California's Local Anti-Sanctuary Leaders Welcomed at the White House
By Shari Rendall | May 31, 2018
Escondido, California, Mayor Sam Abed sharply rebuked California’s dangerous sanctuary law in a recent guest column in the Washington Times, noting “the beginnings of the conditions that existed in the Lebanon that I left many decades ago are now rearing their ugly heads right here in America.” Abed was referring to the loss of sense of safety and increase in crime that has taken place since California officially became a sanctuary state on January 1, 2018.
Abed was among many anti-sanctuary local leaders who on May 16 journeyed to Washington to meet with President Trump and convene a “sanctuary state roundtable” with the president, Attorney General Jeff Sessions, Homeland Security Secretary Kirstjen Nielsen, Acting Immigration and Customs Enforcement (ICE) Director Thomas Homan and House Majority Leader Kevin McCarthy (R-California), among others.
In the ensuing two months following Los Alamitos’ vote to oppose California’s notorious sanctuary state law, there has been growing backlash. In fact, more than a dozen cities and counties throughout the Golden State have now taken some kind of official action to stand up against it, whether declaring themselves exempt, or filing briefs in support of the federal government’s lawsuit against the state. Mayors, sheriffs, county supervisors, and city council members hailed the President and his administration for its strong stance in favor of enforcing the nation’s immigration laws. While grateful, they also asked for more help, and local law enforcement officials in particular repeatedly stressed the dangers of the sanctuary law keeping them from communicating and cooperating with ICE.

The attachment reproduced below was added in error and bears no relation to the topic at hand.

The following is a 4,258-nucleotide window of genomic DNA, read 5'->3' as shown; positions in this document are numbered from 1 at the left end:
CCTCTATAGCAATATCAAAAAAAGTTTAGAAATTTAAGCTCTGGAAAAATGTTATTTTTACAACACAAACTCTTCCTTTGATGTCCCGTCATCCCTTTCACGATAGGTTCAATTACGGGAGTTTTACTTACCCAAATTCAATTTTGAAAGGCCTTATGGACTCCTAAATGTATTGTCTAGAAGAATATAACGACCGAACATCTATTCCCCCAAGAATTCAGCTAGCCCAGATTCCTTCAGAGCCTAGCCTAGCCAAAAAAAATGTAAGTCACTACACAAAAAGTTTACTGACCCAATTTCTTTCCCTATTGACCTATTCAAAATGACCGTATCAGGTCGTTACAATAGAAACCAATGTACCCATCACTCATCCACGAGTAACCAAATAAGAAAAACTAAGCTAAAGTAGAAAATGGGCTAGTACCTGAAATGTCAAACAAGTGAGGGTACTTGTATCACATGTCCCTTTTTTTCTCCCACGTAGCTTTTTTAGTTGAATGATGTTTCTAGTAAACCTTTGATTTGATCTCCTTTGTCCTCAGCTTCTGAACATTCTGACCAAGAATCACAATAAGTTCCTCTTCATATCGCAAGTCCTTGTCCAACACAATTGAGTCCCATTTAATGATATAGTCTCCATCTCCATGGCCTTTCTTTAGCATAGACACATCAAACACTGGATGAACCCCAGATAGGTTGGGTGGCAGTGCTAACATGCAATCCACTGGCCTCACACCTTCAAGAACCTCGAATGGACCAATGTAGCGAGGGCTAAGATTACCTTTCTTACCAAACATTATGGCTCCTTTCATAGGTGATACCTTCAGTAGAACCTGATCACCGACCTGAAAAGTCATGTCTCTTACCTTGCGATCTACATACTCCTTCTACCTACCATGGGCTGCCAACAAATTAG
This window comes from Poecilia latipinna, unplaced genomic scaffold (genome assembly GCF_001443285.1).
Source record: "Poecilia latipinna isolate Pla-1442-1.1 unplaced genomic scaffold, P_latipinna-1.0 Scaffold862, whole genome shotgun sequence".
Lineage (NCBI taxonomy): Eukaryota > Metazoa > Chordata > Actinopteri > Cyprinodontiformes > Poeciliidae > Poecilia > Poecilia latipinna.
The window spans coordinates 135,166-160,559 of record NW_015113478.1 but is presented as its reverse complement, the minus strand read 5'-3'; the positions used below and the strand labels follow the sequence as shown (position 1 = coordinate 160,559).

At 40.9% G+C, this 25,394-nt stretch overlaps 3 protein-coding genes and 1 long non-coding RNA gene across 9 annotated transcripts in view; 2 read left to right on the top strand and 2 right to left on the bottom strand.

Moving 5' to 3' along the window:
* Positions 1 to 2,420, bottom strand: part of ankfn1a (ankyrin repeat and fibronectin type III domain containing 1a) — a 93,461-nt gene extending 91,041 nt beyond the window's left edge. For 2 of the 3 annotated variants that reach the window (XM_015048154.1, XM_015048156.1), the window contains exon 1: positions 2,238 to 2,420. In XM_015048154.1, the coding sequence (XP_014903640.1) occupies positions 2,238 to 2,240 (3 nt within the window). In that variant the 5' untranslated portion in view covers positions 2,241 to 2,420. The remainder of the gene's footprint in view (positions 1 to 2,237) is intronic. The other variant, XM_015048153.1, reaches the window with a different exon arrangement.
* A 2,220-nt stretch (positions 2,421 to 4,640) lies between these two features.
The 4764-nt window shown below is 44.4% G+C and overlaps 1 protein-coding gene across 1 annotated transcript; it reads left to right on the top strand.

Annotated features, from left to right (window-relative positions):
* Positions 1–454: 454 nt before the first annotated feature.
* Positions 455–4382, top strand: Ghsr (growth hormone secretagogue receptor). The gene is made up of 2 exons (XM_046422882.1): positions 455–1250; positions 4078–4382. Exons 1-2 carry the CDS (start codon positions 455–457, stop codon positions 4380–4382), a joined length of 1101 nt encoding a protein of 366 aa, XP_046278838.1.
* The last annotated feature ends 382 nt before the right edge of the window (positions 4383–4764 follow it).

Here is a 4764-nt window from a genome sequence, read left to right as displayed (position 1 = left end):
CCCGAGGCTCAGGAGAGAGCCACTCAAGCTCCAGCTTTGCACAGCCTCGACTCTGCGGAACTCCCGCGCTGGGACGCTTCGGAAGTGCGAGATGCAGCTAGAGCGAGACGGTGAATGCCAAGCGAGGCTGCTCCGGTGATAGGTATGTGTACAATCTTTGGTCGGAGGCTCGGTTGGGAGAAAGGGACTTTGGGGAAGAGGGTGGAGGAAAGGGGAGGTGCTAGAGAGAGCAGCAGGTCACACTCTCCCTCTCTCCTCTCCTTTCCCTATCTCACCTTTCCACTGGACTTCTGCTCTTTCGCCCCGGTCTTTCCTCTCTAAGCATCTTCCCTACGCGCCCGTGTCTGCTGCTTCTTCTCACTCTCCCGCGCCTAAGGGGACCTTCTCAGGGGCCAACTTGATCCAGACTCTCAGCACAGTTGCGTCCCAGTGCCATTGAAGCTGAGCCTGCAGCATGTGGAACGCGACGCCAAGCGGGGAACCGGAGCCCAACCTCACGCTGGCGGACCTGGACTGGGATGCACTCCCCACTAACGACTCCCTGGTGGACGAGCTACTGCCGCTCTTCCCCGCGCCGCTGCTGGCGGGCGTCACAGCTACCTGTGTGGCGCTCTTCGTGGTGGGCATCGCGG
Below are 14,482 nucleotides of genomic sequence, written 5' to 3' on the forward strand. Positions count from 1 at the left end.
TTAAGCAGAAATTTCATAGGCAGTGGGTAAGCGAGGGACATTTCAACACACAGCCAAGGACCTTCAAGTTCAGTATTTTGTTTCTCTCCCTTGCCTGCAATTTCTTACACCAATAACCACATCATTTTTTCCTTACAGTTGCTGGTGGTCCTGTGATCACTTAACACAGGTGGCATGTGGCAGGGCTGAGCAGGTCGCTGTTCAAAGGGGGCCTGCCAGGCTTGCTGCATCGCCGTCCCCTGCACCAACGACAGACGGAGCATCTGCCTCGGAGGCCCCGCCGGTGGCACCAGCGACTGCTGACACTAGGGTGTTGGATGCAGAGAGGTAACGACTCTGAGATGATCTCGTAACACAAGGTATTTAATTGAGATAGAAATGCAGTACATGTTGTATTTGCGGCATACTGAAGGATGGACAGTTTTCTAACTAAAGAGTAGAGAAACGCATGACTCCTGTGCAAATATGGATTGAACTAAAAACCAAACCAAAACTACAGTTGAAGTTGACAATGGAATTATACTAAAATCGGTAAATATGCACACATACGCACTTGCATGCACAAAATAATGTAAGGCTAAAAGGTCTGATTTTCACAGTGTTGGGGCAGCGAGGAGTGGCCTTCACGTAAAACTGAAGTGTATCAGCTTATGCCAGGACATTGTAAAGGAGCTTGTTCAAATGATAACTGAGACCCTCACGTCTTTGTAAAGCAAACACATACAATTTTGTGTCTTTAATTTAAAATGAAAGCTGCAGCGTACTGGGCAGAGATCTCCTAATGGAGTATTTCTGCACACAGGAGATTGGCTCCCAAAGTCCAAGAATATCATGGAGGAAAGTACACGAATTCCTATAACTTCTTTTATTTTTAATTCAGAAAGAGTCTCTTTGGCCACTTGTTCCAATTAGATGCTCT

Escondido Mayor Sam Abed (R), a legal immigrant from Lebanon, summed up the issue saying, “Thirty years ago, I came here to live the American Dream … And we did well. Jerry Brown wants to take this American Dream away from us.” Mayor Elaine Gennawey (R) of Laguna Niguel made sure to particularly thank Homan and ICE, undoubtedly a welcome change from the agency being attacked on a daily basis by the open-borders lobby. Orange County Supervisor Michelle Steele (R) said “[w]e will not sit idly by and watch Sacramento leverage the safety of our communities in order to make a political point.” And Assemblywoman Melissa Melendez (R-Riverside County) proclaimed, “[t]his is your Republican resistance right here against what they’re doing in California.”
Calling the sanctuary law a “disgrace,” President Trump and the other federal officials present thanked the local leaders for standing up and fighting, as well as promising continued support. “We’ll take care of it,” he said; “we’ll win.”
California Governor Jerry Brown (D), of course, took the occasion as an opportunity to scorn both the President and the local leaders from his own state.
But it’s clear from this meeting that the opposition to California’s dangerous sanctuary policies isn’t going away. It’s fighting an uphill battle for now, but growing and strengthening. And it has strong support from the Trump Administration just at the moment that that’s most needed.